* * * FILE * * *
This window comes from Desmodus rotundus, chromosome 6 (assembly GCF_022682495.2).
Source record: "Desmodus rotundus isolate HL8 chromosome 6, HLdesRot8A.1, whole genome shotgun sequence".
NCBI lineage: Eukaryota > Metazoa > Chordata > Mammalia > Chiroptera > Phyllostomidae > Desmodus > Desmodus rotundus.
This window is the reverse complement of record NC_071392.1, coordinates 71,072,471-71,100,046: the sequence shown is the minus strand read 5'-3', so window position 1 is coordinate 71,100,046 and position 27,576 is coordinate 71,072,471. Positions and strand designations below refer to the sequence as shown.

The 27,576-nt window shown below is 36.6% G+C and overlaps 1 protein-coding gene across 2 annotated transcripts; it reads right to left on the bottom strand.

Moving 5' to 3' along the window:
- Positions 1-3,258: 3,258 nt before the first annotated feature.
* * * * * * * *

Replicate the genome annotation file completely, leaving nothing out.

This window comes from Desmodus rotundus, chromosome 6 (assembly GCF_022682495.2).
Source record: "Desmodus rotundus isolate HL8 chromosome 6, HLdesRot8A.1, whole genome shotgun sequence".
NCBI lineage: Eukaryota > Metazoa > Chordata > Mammalia > Chiroptera > Phyllostomidae > Desmodus > Desmodus rotundus.
This window is the reverse complement of record NC_071392.1, coordinates 71,072,471-71,100,046: the sequence shown is the minus strand read 5'-3', so window position 1 is coordinate 71,100,046 and position 27,576 is coordinate 71,072,471. Positions and strand designations below refer to the sequence as shown.

The 27,576-nt window shown below is 36.6% G+C and overlaps 1 protein-coding gene across 2 annotated transcripts; it reads right to left on the bottom strand.

Moving 5' to 3' along the window:
- Positions 1-3,258: 3,258 nt before the first annotated feature.